• 02 Dec - 08 Dec, 2023
  • Mag The Weekly
  • Reviews

There’s a character in Disney’s self-mythologising movie Wish whose life dream is to inspire the next generation. He lives in Rosas, the fictional kingdom ruled by the self-taught sorcerer Magnifico (voiced by Chris Pine). For reasons that remain murky, the wizard hoards his constituents’ wishes in his castle tower. When residents of Rosas turn 18, they relinquish their greatest dream in hopes that one day their benevolent dictator will fulfill it. Magnifico, like all authoritarian leaders, insists that it’s a small price to pay for their safety and eternal peace of mind.

The whole premise is very Disney, and Wish plays out as one would expect. Magnifico meets his match in Asha (Ariana DeBose), a 17-year-old girl who dares to question the order of things. Their encounter represents the generational crossroads that Disney finds itself at during its centennial. In him, a symbol of authority and empire. In her, a sense of revolution and community.

Directed by Chris Buck (Frozen) and Fawn Veerasunthorn (Raya and the Last Dragon), the film represents an awkward marriage between old and new ways. Even during its more successful moments, Wish’s magic falls flat.

We meet Asha as she prepares to celebrate her grandfather Sabino’s (Victor Garber) 100th birthday. She wants the king to fulfill her grandpa’s wish at that evening’s kingdom-wide wish ceremony. The plan is simple: Asha will ace her interview to become Magnifico’s apprentice, and once she gets the most coveted job in the kingdom, she will ask him the big question. An eager Asha lays it all out for her friends who work in the castle. The gang, which includes best friend Dahlia (Jennifer Kumiyama) and comical cynic Gabo (Harvey Guillén), meet her scheme with some skepticism but try to be encouraging. Plus, she has the favour of Magnifico’s wife, Queen Amaya (Angelique Cabral), who sees something of herself in the optimistic and clumsy teenager.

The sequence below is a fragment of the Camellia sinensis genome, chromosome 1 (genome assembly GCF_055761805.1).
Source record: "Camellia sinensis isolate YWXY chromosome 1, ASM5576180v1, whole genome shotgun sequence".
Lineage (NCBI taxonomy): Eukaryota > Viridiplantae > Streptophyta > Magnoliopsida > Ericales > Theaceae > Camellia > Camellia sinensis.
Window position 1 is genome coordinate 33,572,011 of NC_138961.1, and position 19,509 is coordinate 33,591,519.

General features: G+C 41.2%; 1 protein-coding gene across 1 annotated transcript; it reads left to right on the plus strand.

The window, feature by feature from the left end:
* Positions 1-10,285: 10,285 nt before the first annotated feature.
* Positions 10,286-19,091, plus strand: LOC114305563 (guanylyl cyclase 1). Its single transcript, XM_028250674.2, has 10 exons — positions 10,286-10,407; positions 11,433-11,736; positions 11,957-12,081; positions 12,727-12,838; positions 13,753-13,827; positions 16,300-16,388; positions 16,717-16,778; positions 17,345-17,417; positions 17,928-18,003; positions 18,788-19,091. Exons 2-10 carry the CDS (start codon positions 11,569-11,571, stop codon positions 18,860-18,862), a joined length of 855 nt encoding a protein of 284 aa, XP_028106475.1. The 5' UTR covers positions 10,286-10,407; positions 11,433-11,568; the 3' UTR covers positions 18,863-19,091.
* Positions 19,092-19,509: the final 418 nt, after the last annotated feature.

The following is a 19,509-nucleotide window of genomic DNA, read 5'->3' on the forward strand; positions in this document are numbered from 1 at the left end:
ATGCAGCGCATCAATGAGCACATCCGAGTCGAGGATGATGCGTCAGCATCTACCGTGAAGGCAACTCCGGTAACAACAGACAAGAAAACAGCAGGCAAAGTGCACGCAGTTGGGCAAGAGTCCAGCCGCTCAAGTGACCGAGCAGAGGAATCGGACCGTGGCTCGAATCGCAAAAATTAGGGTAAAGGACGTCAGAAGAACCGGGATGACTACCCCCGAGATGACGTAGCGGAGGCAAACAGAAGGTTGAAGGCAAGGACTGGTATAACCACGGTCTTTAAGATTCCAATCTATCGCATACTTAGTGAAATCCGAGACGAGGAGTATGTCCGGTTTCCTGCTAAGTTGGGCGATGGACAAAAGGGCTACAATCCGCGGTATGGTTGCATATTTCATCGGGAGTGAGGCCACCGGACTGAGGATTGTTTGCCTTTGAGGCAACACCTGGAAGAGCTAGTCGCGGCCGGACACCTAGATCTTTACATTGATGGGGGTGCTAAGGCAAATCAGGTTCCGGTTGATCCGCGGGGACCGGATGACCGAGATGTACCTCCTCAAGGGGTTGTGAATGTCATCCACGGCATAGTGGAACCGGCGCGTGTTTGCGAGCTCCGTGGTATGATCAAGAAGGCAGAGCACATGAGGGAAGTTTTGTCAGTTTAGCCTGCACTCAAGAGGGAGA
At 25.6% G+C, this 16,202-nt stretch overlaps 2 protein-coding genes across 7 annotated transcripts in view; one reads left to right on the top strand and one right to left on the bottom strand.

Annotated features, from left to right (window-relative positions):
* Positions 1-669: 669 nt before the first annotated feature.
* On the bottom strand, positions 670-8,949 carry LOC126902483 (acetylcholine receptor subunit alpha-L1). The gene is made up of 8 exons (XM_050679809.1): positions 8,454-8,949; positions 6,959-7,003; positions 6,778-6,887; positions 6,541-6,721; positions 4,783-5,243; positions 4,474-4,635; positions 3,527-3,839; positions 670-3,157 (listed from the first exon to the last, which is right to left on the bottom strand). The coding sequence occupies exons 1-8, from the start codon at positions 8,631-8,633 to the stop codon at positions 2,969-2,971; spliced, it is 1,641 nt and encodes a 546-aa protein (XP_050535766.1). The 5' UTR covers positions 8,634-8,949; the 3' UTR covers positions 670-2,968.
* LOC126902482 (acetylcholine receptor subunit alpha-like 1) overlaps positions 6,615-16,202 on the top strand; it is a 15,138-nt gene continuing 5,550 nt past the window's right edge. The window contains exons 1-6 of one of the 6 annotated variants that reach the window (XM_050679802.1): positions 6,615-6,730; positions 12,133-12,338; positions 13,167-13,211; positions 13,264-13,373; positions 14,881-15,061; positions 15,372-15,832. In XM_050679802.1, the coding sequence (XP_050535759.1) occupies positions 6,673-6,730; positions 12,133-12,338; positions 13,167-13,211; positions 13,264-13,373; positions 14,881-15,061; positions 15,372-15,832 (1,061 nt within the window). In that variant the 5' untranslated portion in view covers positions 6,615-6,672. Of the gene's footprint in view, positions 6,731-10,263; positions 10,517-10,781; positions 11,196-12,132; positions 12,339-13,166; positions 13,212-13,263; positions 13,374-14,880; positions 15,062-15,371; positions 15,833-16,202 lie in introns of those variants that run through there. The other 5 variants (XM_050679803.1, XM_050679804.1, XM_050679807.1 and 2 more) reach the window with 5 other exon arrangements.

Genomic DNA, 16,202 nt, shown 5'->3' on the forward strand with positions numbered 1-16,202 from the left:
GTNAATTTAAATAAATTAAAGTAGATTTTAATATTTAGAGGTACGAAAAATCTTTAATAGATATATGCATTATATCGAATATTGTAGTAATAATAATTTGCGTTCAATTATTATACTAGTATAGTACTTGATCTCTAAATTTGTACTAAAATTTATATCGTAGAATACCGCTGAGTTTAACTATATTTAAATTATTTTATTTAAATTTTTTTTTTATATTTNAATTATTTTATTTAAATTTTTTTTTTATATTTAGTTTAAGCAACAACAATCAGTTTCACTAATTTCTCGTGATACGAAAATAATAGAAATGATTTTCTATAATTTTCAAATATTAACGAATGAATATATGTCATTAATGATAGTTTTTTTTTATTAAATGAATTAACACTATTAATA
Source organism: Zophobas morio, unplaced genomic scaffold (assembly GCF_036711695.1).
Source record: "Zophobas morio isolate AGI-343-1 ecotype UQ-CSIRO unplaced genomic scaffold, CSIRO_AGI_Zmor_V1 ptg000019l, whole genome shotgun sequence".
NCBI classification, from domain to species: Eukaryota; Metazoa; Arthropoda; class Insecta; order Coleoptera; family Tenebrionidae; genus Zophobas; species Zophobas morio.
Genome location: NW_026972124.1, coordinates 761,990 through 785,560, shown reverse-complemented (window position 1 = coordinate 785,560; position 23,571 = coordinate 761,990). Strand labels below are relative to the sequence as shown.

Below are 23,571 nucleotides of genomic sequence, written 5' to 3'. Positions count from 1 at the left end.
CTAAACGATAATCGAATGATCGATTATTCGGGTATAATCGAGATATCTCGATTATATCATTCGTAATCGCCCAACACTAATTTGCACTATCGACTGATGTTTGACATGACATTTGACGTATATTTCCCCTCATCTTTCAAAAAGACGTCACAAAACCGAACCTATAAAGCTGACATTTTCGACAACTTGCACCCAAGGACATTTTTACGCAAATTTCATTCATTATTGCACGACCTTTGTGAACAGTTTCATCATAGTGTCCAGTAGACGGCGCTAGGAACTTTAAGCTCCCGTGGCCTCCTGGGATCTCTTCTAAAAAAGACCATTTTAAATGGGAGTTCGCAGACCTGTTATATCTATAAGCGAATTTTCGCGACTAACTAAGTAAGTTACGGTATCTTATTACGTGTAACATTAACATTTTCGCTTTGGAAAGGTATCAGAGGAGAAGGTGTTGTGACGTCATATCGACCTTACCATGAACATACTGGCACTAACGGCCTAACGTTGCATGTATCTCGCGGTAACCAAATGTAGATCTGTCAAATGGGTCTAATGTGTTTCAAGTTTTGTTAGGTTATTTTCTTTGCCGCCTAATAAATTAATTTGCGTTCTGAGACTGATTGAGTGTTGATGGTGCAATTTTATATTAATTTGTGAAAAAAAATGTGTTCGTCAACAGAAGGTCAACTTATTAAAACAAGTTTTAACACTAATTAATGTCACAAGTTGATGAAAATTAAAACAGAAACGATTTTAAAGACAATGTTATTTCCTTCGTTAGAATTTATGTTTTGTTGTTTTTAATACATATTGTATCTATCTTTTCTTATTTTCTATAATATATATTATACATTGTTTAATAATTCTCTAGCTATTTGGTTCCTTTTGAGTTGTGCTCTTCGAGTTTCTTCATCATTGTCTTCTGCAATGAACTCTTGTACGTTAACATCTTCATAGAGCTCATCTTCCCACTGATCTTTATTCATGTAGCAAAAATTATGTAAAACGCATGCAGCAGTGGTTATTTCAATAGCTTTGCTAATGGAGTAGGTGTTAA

Asha’s meeting with Magnifico starts off on promising ground. The two share stories of loss – Asha’s father died when she was young, and Magnifico had his world taken from him under tragic, but vague, circumstances. They also duet on “At All Costs,” one of the film’s best songs. DeBose is a boon to Wish, granting depth and real emotion to every number in which she is featured.

The pair seem aligned until Asha starts to question Magnifico’s process. The moment crushes Asha and radicalises her. Under the starry night sky that evening, she sings an impassioned song (“This Wish“) about wanting more for herself and her kingdom. The universe hears her and delivers Asha a gift in the form of Star, a buttony celestial creature similar to Peter Pan’s Tinker Bell. The magic orb gives Asha’s goat, Valentino, a voice (Alan Tudyk), and together the trio set out to free Sabino’s wish.

Their mission expands once Magnifico senses another magical presence in his kingdom. Wish, then, becomes a quest to save the kingdom from the hands of a power-hungry ruler, to imbue the people with a sense of their own strength and to function as brand affirmation. The film co-opts and parades a rebelliousness it doesn’t want to commit to: Good wins, but only within the existing structure. If the last number of Wish – a powerful reprise of “i This Wish” – tells us anything, it’s that Asha and her people know that, too.